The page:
3.With the further increase of the Reynolds number from 2000 to 3 x , the coefficient of drag increases and attains maximum value of 1.2 at Re = 3 x .

4. The value of the coefficient of drag decreases if the Reynolds number is increased from 3 x to 3 x At Re = 3 x ,the value of CD = 0.3

5.If the Reynolds number is increased beyond 3 x, the value of CD increases and it becomes equal to 0.7 in the end.

Drag on a flat plate:

Drag on aerofoil:

The drag force acting on a body in fluid flow can be calculated

FD = cD 1/2 ρ v2 A

where

FD = drag force (N)

cD = drag coefficient

ρ = density of fluid (kg/m3)

v = flow velocity (m/s)

A = body area (m2)

Required Thrust Power to overcome Drag Force

The thrust power required to overcome the drag force can be calculated

P = FD v (3)

where

P = power (W)

(i)Symmetrical configuration which is not stable at all and

(ii) Staggered configuration

Ut == circulation around the vortex

f = 0.198 [1-]

f = 0.198 [1-]

Lift on an aerofoil:

Chord Length 'C': It is the length of the line joining the leading edge and the trailing edge.

Span 'L': It is the length of the aerofoil, normal to the cross-section.

The angle of Attack (a): It is the angle made by the incoming flow with the underside of the aerofoil or with the chord length of the aerofoil.

Aspect Ratio 'AR': It is the ratio of span to the chord length of the aerofoil.

AR =

we get FL = pUL

= pU L( CU sin )

= 2 sin (LC)

defined by the following expressions: : FD =CD x LC x

FL =CL x LC x

OR

The lifting force acting on a body in a fluid flow can be calculated

FL = cL 1/2 ρ v2 A

where

FL = lifting force (N)

cL = lifting coefficient

ρ = density of fluid (kg/m3)

v = flow velocity (m/s)

A = body area (m2)

6.9 Development of lift

A fluid flowing around the surface of an object exerts a force on it. Lift is the component of this force that is perpendicular to the oncoming flow direction. It contrasts with the drag force, which is the component of the force parallel to the flow direction. Lift conventionally acts in an upward direction in order to counter the force of gravity, but it can act in any direction at right angles to the flow.

A fluid flowing around the surface of an object applies a force against it. It makes no difference wheather the fluid is flowing past a stationary body or the body is moving through a stationary volume of fluid. Lift is the component of this force that is perpendicular to the oncoming flow direction.

Lift is always accompanied by a drag force, which is the component of the surface force parallel to the flow direction.

Lift is a result of pressure differences and depends on angle of attack, airfoil shape, air density, and airspeed.

Pressure differences-

Pressure is the normal force per unit area exerted by the air on itself and on surfaces that it touches. The lift force is transmitted through the pressure, which acts perpendicular to the surface of the airfoil. Thus, the net force manifests itself as pressure differences. The direction of the net force implies that the average pressure on the upper surface of the airfoil is lower than the average pressure on the underside.

These pressure differences arise in conjunction with the curved airflow. When a fluid follows a curved path, there is a pressure gradient perpendicular to the flow direction with higher pressure on the outside of the curve and lower pressure on the inside. This direct relationship between curved streamlines and pressure differences, sometimes called the streamline curvature theorem, was derived from Newton's second law by Leonhard Euler in 1754:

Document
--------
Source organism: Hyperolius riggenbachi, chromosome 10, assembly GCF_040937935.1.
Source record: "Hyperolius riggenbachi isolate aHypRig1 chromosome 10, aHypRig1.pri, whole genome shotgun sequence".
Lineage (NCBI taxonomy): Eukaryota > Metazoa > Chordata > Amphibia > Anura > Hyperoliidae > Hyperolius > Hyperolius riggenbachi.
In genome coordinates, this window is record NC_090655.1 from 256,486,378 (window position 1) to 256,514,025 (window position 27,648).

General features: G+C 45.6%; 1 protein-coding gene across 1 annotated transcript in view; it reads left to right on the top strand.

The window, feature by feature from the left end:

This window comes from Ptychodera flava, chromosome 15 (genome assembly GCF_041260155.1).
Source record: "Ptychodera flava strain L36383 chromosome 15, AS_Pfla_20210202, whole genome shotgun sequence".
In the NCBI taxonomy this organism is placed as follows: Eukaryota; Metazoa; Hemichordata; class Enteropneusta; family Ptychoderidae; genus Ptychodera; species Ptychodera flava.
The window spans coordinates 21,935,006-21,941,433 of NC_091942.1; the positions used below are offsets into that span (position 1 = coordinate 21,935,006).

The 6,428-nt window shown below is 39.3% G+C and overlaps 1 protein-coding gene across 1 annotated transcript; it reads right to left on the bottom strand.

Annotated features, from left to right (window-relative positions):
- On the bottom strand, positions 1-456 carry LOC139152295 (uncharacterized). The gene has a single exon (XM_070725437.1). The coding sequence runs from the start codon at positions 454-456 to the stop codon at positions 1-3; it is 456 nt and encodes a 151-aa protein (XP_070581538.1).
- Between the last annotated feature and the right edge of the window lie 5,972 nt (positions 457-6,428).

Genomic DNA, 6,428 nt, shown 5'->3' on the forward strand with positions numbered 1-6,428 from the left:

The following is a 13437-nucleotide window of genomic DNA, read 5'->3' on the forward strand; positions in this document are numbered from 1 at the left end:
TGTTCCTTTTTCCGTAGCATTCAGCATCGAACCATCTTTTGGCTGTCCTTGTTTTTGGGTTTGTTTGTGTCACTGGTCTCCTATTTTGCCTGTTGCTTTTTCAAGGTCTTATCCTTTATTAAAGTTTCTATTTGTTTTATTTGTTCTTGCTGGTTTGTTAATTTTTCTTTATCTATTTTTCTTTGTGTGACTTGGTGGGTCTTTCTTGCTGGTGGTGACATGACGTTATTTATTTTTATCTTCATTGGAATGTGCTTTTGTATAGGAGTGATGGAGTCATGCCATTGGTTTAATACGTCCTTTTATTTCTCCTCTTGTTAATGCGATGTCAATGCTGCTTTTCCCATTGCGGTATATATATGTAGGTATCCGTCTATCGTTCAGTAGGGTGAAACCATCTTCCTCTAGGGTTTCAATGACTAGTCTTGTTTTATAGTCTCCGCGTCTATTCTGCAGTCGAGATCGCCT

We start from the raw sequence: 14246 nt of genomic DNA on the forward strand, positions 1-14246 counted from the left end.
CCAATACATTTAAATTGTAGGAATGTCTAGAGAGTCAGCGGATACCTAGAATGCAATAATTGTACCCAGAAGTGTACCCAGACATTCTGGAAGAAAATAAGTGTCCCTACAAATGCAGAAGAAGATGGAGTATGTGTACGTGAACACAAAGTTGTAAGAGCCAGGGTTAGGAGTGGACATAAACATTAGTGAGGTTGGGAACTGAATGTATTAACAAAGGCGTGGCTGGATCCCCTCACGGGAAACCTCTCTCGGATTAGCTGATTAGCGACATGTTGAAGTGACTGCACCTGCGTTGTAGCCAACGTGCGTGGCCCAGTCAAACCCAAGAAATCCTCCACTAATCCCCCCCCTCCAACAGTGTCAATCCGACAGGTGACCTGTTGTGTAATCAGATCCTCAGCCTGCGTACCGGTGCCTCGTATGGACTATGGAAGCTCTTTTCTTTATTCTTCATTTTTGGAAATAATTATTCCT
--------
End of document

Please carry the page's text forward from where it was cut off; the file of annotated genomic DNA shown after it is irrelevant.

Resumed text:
The left side of this equation represents the pressure difference perpendicular to the fluid flow. On the right hand side ρ is the density, v is the velocity, and R is the radius of curvature. This formula shows that higher velocities and tighter curvatures create larger pressure differentials and that for straight flow (R → ∞) the pressure difference is zero.

Lift on a Circular Cylinder:

1. In the case of an ideal fluid passing past a circular cylinder, the flow pattern is symmetrical and hence there is no lift acting on the cylinder. The velocity at any point on the l or hE cylinder along the tangent to the cylinder is given by,

u = 2.U. sin

2. If a constant circulation is imparted to the cylinder, the flow pattern around the cylinder will consist of streamlines in the form of concentric circles. In this case, the peripheral velocity is given by,

=

3. The flow over a circular cylinder with constant circulation can be analyzed by the superimposition of the above two cases. The resultant flow pattern. The velocity at any point on the surface of the cylinder can be obtained by vectorial addition of the above two velocities as :

u = 2.U.sin+

4. For the upper half of the cylinder, varies from 0° to 180° and sin e is positive and hence 2.U.sin e is positive. For the lower half, 2.U.sin is negative since sin e is – ve as varies from 180 to 360°.

5. Thus the velocity around the upper half of the cylinder is higher than that on the lower half. Application of the Bernoulli's equation shows that the pressure on the lower half is higher than that in the upper half. As such there will be a force acting on the cylinder in the direction normal to the direction of flow.

1. The ratio of lift to drag is the slope of the line joining origin and point on the curve for which the ratio is to be found out.

2. The maximum value of lift to drag is given by the slope of the line tangent to curve drawn from origin.

3. The curve also shows the points of zero lift and point of minimum drag.

Reference books:

1. Engineering Fluid Mechanics by R. J. Garde and A.J Mirajgaonkar, Pub: SCITECH Publications( India )Pvt.Ltd, Chennai

2. Fluid Mechanics and its Applications, Vijay Gupta, Santosh K Gupta, New Age International Pvt. Ltd, New Delhi,

3. Fluid Mechanics, Fundamentals, and applications by Yunus. A Cengel and John.M Cimbala, Mc Graw Hill International, New Delhi.

4. Fluid Mechanics by Streeter, Wylie, and Bedford – Pub: McGraw Hill International, New Delhi.

5. Open Channel Hydraulics by Ven Tee Chow, Pub: Mcgraw- Hill Book Company- Koga.

6. A Text-Book of Fluid Mechanics and Hydraulic Machines- by Dr. R K Rajput Pub: S Chand and Co Ltd. New Delhi